Dr. Know-Nothing

A doctorate in education doesn’t mean a superintendent or principal is a competent or well-educated leader.

Credentialing programs for school leaders range from “inadequate to appalling,” and the coursework required is only marginally related to on-the-job skills, according to a report released Monday by the president of the Teachers College at Columbia University.

. . . (Education) degrees are cash cows for the colleges that offer them. While a university might take in $8,000 a year in tuition for one of these degrees, the program costs only about $6,000, according to the report.

. . . As for the principals and superintendents, they win the credential they need to help land their next job or pay increase. Knowing that the degrees are useful only as a symbol, they seek out the least demanding programs offered in the most convenient locations.

Teachers College President Arthur Levine calls for raising standards, closing low-quality programs and creating a master’s in educational administration that would represent genuine mastery of relevant knowledge; the PhD would be awarded only to future researchers.

Update: Lots of links on school leadership at Eduwonk.

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  1. Bluemount says:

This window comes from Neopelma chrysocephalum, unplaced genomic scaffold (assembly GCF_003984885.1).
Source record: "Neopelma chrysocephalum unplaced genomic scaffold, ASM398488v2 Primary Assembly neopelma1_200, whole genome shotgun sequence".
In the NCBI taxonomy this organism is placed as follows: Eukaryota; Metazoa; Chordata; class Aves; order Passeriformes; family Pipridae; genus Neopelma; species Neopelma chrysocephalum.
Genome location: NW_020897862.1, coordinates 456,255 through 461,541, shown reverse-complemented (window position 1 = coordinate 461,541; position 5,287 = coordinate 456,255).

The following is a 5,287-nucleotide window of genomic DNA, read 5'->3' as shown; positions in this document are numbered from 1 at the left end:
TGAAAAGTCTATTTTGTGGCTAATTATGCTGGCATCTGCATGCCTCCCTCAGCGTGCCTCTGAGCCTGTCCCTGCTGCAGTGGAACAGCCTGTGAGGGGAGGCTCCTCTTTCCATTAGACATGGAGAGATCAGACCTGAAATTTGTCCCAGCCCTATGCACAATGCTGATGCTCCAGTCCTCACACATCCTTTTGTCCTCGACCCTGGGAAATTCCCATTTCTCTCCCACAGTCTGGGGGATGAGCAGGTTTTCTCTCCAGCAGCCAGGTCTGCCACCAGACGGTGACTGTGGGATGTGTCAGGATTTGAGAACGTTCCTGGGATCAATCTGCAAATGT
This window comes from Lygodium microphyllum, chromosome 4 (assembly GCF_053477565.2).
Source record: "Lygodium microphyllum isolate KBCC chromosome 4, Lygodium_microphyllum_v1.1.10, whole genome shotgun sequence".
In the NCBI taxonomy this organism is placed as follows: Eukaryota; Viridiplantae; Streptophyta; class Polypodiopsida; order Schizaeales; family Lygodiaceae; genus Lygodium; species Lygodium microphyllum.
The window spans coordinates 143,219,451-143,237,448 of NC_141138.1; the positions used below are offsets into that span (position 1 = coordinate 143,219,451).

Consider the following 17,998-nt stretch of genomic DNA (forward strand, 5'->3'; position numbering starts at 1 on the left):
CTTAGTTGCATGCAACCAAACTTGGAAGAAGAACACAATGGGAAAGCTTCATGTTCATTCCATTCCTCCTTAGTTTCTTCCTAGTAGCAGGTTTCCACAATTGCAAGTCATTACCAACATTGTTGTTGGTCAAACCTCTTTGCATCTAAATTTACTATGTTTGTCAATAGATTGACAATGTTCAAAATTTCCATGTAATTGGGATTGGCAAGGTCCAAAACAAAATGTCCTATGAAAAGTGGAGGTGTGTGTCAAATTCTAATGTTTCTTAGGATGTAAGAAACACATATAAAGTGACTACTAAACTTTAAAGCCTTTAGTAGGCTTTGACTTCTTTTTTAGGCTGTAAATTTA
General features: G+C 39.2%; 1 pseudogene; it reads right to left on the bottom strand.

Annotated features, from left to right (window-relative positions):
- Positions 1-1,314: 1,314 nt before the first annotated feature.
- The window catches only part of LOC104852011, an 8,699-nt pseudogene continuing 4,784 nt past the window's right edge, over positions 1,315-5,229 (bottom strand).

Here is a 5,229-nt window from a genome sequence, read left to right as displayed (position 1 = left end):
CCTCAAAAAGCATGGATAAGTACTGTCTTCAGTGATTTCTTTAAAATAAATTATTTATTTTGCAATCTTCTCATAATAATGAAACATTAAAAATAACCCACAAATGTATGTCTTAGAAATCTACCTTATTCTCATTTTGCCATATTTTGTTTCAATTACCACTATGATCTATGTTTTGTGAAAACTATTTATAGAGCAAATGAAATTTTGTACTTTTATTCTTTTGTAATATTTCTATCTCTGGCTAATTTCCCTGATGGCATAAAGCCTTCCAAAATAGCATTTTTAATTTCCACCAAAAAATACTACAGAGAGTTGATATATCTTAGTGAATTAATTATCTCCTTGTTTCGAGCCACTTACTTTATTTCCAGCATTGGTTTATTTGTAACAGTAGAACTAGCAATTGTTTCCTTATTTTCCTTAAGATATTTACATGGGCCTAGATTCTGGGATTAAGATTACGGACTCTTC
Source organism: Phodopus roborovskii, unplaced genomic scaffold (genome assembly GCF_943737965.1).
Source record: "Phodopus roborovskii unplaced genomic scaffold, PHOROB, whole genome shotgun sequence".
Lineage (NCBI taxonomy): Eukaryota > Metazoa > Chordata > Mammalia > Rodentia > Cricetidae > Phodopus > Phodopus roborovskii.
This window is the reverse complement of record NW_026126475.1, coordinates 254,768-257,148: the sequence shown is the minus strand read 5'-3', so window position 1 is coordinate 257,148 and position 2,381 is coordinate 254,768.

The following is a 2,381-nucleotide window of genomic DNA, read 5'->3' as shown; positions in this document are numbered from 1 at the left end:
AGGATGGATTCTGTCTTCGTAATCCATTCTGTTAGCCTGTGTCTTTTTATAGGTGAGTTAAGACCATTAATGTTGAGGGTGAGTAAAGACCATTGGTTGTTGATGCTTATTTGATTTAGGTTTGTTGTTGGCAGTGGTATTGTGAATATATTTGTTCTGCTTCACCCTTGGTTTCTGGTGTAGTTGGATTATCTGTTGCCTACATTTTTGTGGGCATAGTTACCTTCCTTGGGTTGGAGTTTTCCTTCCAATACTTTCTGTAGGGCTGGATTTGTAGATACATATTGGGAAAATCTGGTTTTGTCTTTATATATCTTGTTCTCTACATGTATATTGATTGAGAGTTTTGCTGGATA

When principals can be fired, and not moved to a cushier job in the system there will be motivation to improve.

  2. Andy Freeman says:

    > the phD would be awarded only to future researchers.

    Why not reserve it for successful researchers?

  3. The same should be said about teachers in general. I went through the teacher-certification process a few years ago and was embarrassed with the ease of the process. I already had a 4-year degree, and was working on my masters during the process. However, my degree or my master’s work wasn’t required to become a teacher. One of the “key” steps in the process was the California Achievement Test (CAT). The questions on the CAT were so easy that failure should exclude one from ever becoming a teacher. However, at least 50% of the students in the testing room with me that day were taking the test for 2nd or 3rd time.

    And to think that I was going to get paid the same as these people for the rest of my career, regardless of our teaching ability.

    (I’m not suggesting rote knowledge is the only skill required to become a teacher. In fact, that is very far from the truth. Nonetheless, the CAT is so easy that I don’t believe it serves any purpose in screening out those who are not qualified to teach.)

  4. Steve LaBonne says:

    Why not reserve it for successful researchers? In real academic disciplines that is how it works.